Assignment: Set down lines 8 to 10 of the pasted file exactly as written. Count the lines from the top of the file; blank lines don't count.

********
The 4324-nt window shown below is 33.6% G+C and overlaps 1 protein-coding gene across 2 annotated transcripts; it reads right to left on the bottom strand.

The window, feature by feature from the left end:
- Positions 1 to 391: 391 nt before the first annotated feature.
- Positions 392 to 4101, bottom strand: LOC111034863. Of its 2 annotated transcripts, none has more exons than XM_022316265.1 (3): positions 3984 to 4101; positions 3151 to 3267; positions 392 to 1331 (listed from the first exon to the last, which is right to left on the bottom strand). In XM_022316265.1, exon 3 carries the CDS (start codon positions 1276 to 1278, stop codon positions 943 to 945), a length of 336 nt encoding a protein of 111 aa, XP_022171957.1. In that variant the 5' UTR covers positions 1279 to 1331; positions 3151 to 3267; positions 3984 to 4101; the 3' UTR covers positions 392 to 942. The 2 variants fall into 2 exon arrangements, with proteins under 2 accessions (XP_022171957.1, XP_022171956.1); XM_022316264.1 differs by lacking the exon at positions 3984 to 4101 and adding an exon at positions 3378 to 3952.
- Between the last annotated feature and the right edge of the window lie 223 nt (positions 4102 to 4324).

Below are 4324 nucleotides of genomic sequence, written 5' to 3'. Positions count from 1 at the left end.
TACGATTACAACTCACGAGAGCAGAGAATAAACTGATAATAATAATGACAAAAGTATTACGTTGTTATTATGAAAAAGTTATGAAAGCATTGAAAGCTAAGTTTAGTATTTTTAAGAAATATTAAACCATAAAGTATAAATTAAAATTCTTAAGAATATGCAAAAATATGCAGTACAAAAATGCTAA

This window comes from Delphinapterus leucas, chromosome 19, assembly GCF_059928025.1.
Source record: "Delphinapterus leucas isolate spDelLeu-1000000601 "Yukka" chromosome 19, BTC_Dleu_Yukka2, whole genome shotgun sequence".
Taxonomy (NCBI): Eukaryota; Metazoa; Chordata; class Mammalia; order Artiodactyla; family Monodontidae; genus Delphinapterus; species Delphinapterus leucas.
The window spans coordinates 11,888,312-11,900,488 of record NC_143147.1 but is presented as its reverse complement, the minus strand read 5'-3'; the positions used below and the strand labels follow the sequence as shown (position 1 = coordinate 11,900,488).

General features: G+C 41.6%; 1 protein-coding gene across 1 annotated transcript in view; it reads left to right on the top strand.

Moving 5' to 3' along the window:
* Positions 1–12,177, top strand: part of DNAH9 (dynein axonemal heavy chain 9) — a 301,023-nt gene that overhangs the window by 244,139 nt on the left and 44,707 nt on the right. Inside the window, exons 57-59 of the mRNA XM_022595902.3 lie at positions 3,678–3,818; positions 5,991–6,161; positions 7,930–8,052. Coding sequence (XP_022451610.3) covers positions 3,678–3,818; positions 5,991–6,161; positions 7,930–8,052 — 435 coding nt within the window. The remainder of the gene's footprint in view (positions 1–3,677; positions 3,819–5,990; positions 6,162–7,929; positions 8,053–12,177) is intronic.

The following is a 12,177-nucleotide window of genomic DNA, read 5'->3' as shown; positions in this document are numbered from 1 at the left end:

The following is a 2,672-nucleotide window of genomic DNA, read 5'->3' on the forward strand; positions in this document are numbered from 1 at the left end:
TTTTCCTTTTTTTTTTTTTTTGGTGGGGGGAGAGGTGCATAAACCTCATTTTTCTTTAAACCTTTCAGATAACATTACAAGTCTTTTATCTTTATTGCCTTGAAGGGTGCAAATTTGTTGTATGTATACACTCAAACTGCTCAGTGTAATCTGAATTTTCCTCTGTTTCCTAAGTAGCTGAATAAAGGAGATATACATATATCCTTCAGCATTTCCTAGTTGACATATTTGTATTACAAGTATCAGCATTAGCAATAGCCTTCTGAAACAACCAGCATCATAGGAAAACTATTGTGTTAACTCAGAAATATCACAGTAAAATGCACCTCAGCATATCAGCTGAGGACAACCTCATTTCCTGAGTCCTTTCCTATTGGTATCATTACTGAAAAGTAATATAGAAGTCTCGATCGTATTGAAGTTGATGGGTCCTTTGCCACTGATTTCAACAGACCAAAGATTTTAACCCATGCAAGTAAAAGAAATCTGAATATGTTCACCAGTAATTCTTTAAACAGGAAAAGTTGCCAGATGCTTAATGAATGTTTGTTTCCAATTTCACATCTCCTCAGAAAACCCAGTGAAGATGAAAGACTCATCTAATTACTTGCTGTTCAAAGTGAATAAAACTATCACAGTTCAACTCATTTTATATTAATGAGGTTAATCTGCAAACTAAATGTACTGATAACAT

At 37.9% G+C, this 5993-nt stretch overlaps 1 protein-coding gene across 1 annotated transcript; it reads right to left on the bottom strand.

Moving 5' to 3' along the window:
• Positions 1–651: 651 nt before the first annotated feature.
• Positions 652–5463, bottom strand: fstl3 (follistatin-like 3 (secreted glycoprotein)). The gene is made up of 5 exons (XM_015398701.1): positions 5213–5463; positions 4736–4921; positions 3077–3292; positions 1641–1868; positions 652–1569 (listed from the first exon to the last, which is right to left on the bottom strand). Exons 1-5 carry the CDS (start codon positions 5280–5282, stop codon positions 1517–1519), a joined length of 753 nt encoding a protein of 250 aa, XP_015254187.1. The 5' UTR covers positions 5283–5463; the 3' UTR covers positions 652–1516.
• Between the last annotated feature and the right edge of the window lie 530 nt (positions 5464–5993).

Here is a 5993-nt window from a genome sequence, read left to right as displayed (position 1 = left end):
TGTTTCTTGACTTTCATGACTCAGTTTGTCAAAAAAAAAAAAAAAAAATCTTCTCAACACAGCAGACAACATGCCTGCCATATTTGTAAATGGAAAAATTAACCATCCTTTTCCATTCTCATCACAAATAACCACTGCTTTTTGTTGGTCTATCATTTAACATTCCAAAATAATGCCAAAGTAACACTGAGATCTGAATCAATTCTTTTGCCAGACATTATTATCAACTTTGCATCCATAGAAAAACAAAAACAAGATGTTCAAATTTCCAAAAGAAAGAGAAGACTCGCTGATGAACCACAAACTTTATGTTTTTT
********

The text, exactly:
This window comes from Delphinapterus leucas, chromosome 19, assembly GCF_059928025.1.
Source record: "Delphinapterus leucas isolate spDelLeu-1000000601 "Yukka" chromosome 19, BTC_Dleu_Yukka2, whole genome shotgun sequence".
Taxonomy (NCBI): Eukaryota; Metazoa; Chordata; class Mammalia; order Artiodactyla; family Monodontidae; genus Delphinapterus; species Delphinapterus leucas.